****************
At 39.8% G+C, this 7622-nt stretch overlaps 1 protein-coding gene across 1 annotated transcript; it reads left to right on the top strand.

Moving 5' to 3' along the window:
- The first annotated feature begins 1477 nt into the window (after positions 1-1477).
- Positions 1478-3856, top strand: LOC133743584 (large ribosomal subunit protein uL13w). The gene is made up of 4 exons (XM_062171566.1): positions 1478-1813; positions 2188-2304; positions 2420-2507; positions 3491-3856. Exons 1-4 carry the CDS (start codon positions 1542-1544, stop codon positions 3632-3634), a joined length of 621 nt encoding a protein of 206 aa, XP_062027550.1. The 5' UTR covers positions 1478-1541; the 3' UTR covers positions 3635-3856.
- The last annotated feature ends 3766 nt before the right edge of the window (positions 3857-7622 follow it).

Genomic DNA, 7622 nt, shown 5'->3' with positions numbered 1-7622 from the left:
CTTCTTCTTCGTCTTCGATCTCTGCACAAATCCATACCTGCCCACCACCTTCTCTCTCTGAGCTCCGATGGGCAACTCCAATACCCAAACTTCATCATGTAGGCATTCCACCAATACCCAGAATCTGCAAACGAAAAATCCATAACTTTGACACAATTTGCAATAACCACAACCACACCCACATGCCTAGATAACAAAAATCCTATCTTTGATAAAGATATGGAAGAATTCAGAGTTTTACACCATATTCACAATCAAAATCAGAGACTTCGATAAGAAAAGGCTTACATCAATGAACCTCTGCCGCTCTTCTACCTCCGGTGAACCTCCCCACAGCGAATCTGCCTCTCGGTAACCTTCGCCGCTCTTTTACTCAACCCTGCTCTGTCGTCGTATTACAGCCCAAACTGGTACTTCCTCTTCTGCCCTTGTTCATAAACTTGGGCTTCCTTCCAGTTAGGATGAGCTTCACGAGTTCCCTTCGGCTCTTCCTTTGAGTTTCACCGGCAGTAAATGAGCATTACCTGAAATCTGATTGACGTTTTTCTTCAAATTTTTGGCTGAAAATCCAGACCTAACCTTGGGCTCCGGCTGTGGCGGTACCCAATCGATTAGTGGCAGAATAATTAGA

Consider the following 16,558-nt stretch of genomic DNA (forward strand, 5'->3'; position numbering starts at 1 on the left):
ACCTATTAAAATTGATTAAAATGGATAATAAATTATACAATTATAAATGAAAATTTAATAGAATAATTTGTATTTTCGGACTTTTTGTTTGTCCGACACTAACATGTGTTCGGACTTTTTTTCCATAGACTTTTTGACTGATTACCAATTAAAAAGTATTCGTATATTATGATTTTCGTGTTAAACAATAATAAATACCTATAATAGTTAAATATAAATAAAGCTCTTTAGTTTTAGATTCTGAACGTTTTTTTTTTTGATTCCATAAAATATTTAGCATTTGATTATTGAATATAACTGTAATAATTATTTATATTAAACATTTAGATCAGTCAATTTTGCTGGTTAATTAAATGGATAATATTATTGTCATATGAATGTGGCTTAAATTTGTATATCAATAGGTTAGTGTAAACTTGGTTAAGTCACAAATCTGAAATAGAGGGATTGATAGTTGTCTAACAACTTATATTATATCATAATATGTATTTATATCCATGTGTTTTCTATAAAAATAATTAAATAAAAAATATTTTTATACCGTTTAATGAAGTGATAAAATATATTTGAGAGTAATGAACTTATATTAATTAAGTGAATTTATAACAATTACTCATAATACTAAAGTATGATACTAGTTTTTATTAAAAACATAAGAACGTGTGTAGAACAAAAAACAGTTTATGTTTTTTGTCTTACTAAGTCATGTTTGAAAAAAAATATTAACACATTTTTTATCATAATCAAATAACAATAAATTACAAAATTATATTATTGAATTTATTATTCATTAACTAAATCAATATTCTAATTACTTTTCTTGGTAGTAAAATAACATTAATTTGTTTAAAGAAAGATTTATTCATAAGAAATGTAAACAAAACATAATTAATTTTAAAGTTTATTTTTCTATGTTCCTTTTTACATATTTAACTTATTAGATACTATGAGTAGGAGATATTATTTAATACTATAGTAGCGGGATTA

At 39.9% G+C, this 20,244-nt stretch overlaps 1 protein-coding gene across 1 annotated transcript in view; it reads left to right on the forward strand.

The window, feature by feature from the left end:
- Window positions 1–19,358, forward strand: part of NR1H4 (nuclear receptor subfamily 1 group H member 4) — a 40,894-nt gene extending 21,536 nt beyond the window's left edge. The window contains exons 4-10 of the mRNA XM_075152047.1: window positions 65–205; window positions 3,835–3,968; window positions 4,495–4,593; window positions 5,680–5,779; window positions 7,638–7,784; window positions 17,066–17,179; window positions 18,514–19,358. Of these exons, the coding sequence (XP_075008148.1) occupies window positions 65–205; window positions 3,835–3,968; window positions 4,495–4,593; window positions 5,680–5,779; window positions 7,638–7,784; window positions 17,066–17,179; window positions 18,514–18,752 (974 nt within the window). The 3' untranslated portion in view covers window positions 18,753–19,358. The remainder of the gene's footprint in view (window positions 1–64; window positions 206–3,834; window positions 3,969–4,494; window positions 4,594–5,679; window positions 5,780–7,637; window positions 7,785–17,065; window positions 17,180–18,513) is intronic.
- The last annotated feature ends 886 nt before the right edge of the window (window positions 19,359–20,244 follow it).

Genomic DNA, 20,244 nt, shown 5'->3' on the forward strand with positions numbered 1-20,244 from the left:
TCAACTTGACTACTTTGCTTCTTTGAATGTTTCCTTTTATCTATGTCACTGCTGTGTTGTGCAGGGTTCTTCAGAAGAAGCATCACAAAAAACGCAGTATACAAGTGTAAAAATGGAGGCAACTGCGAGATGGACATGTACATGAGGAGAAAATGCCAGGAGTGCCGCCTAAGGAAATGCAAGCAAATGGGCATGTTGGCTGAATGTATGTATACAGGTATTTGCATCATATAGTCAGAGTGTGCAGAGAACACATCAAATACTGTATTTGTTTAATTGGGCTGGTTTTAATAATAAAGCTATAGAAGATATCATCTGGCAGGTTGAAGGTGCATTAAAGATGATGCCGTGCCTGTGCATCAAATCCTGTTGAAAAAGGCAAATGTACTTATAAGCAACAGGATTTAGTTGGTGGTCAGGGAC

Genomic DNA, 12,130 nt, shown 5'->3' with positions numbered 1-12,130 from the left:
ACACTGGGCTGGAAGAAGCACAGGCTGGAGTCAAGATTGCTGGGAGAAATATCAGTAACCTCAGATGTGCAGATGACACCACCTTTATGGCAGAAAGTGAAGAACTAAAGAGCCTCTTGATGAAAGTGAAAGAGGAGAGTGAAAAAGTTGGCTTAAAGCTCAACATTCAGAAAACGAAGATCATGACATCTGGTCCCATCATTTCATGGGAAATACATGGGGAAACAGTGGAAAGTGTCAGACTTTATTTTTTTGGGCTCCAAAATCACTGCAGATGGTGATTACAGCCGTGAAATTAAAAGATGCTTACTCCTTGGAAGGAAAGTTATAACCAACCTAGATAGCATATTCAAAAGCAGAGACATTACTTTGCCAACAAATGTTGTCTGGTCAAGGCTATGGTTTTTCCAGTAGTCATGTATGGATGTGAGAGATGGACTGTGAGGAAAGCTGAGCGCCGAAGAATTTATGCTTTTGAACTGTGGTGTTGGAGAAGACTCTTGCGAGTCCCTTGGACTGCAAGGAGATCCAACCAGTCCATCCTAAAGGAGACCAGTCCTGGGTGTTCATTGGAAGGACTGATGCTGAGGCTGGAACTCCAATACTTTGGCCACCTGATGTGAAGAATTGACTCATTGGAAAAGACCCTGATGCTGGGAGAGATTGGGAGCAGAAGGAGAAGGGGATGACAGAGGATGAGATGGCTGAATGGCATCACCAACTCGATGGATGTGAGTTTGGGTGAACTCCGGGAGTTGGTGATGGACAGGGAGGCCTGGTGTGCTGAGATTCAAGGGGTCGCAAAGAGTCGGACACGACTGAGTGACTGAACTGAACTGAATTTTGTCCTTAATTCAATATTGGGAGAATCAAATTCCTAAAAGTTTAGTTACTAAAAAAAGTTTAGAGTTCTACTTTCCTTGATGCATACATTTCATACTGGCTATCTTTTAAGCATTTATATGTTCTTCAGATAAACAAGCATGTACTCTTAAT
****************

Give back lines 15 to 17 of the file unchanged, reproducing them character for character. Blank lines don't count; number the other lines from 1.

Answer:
TCAACTTGACTACTTTGCTTCTTTGAATGTTTCCTTTTATCTATGTCACTGCTGTGTTGTGCAGGGTTCTTCAGAAGAAGCATCACAAAAAACGCAGTATACAAGTGTAAAAATGGAGGCAACTGCGAGATGGACATGTACATGAGGAGAAAATGCCAGGAGTGCCGCCTAAGGAAATGCAAGCAAATGGGCATGTTGGCTGAATGTATGTATACAGGTATTTGCATCATATAGTCAGAGTGTGCAGAGAACACATCAAATACTGTATTTGTTTAATTGGGCTGGTTTTAATAATAAAGCTATAGAAGATATCATCTGGCAGGTTGAAGGTGCATTAAAGATGATGCCGTGCCTGTGCATCAAATCCTGTTGAAAAAGGCAAATGTACTTATAAGCAACAGGATTTAGTTGGTGGTCAGGGAC

Genomic DNA, 12,130 nt, shown 5'->3' with positions numbered 1-12,130 from the left:
ACACTGGGCTGGAAGAAGCACAGGCTGGAGTCAAGATTGCTGGGAGAAATATCAGTAACCTCAGATGTGCAGATGACACCACCTTTATGGCAGAAAGTGAAGAACTAAAGAGCCTCTTGATGAAAGTGAAAGAGGAGAGTGAAAAAGTTGGCTTAAAGCTCAACATTCAGAAAACGAAGATCATGACATCTGGTCCCATCATTTCATGGGAAATACATGGGGAAACAGTGGAAAGTGTCAGACTTTATTTTTTTGGGCTCCAAAATCACTGCAGATGGTGATTACAGCCGTGAAATTAAAAGATGCTTACTCCTTGGAAGGAAAGTTATAACCAACCTAGATAGCATATTCAAAAGCAGAGACATTACTTTGCCAACAAATGTTGTCTGGTCAAGGCTATGGTTTTTCCAGTAGTCATGTATGGATGTGAGAGATGGACTGTGAGGAAAGCTGAGCGCCGAAGAATTTATGCTTTTGAACTGTGGTGTTGGAGAAGACTCTTGCGAGTCCCTTGGACTGCAAGGAGATCCAACCAGTCCATCCTAAAGGAGACCAGTCCTGGGTGTTCATTGGAAGGACTGATGCTGAGGCTGGAACTCCAATACTTTGGCCACCTGATGTGAAGAATTGACTCATTGGAAAAGACCCTGATGCTGGGAGAGATTGGGAGCAGAAGGAGAAGGGGATGACAGAGGATGAGATGGCTGAATGGCATCACCAACTCGATGGATGTGAGTTTGGGTGAACTCCGGGAGTTGGTGATGGACAGGGAGGCCTGGTGTGCTGAGATTCAAGGGGTCGCAAAGAGTCGGACACGACTGAGTGACTGAACTGAACTGAATTTTGTCCTTAATTCAATATTGGGAGAATCAAATTCCTAAAAGTTTAGTTACTAAAAAAAGTTTAGAGTTCTACTTTCCTTGATGCATACATTTCATACTGGCTATCTTTTAAGCATTTATATGTTCTTCAGATAAACAAGCATGTACTCTTAAT